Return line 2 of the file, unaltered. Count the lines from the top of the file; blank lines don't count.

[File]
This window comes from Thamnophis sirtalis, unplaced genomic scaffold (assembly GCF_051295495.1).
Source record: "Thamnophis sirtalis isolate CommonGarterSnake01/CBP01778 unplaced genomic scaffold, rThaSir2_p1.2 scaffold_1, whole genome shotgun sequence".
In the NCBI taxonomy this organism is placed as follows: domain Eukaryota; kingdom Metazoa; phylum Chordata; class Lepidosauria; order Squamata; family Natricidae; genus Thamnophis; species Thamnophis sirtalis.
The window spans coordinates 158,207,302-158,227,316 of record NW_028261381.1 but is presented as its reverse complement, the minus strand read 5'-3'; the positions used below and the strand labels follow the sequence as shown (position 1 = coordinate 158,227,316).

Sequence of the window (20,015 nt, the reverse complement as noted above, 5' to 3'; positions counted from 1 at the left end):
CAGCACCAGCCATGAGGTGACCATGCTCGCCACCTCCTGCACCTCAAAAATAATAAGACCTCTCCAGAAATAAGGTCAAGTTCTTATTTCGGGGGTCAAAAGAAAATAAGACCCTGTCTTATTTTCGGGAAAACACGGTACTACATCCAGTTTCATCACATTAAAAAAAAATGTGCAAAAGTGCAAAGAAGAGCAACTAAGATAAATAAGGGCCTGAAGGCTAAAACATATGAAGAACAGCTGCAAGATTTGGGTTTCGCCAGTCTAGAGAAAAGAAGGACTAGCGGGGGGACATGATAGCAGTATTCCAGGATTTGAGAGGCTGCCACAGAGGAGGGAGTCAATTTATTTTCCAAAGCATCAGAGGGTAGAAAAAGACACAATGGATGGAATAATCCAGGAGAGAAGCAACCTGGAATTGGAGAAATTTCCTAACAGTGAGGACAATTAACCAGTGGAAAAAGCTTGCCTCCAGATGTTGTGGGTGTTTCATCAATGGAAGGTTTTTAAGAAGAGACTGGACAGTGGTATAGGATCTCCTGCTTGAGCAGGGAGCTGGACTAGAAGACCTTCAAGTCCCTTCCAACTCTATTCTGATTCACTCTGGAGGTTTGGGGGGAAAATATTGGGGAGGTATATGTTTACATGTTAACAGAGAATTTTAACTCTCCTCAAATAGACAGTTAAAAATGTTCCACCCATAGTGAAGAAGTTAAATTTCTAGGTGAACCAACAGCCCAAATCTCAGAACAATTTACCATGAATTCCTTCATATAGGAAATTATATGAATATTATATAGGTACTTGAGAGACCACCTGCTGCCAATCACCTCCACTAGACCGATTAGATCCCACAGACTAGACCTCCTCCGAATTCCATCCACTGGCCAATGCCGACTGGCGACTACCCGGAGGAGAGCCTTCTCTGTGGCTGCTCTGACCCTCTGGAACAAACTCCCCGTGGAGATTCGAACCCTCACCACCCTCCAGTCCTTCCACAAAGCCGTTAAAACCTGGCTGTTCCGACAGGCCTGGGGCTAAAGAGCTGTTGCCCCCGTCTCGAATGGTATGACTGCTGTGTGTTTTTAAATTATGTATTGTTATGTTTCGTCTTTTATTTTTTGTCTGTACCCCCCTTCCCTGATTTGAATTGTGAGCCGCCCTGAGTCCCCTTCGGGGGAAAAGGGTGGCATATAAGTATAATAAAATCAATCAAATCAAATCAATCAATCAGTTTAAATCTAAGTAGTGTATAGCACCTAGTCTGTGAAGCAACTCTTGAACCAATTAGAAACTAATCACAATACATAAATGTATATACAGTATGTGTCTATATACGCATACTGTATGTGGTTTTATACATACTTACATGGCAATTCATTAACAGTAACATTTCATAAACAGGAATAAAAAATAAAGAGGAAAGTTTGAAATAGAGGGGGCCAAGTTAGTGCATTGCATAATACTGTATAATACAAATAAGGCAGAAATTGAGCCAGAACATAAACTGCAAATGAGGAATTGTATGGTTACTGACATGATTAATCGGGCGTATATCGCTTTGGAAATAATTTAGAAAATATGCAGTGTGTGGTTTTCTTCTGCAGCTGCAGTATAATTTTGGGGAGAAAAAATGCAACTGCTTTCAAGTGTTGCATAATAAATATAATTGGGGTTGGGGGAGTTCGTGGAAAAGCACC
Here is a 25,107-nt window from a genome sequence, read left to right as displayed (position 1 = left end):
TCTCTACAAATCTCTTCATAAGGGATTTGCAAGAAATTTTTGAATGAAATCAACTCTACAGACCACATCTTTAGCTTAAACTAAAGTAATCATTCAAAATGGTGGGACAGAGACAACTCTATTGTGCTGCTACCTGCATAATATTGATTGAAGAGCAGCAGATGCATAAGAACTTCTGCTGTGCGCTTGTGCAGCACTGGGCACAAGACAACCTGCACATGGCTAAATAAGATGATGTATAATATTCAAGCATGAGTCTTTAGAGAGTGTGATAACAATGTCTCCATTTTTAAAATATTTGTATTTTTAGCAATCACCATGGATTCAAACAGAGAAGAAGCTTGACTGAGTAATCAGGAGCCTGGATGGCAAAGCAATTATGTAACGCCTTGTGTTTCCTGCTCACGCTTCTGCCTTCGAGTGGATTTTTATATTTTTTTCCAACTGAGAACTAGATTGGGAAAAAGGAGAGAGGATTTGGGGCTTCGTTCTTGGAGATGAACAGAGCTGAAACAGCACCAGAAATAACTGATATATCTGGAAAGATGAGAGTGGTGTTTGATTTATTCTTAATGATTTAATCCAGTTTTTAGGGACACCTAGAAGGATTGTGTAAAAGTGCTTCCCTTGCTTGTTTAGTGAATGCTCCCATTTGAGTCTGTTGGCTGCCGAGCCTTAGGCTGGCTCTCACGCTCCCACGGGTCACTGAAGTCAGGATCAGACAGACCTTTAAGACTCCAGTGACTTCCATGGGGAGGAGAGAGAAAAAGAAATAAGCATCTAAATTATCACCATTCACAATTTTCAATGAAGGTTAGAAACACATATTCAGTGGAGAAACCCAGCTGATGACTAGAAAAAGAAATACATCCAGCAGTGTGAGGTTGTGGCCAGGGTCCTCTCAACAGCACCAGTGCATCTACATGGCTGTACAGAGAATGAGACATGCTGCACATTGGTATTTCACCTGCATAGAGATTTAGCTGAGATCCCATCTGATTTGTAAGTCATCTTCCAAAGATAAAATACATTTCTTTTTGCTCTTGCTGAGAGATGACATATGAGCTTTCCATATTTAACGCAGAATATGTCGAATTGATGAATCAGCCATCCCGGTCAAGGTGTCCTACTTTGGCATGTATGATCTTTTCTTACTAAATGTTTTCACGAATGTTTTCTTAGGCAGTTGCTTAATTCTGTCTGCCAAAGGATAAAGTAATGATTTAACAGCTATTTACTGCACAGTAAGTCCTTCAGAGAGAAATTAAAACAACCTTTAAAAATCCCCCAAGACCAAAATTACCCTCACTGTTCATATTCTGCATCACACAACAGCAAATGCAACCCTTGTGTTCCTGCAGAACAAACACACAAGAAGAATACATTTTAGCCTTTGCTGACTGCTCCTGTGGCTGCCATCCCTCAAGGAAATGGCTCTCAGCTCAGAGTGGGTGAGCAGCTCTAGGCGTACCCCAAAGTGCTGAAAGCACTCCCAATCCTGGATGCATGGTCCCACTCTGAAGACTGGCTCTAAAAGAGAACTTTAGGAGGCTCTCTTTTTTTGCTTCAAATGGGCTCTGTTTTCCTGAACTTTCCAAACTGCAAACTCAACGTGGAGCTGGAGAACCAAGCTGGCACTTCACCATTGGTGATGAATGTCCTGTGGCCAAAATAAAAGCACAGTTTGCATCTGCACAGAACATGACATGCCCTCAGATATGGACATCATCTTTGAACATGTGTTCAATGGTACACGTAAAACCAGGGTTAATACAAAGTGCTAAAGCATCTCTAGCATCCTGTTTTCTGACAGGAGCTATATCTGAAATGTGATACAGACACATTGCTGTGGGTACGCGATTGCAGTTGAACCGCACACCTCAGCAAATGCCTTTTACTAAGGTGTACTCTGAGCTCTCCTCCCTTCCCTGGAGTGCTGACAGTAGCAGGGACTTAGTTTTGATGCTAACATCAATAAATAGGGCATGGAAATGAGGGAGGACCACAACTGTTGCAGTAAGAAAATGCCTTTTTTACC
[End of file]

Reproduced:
Source record: "Thamnophis sirtalis isolate CommonGarterSnake01/CBP01778 unplaced genomic scaffold, rThaSir2_p1.2 scaffold_1, whole genome shotgun sequence".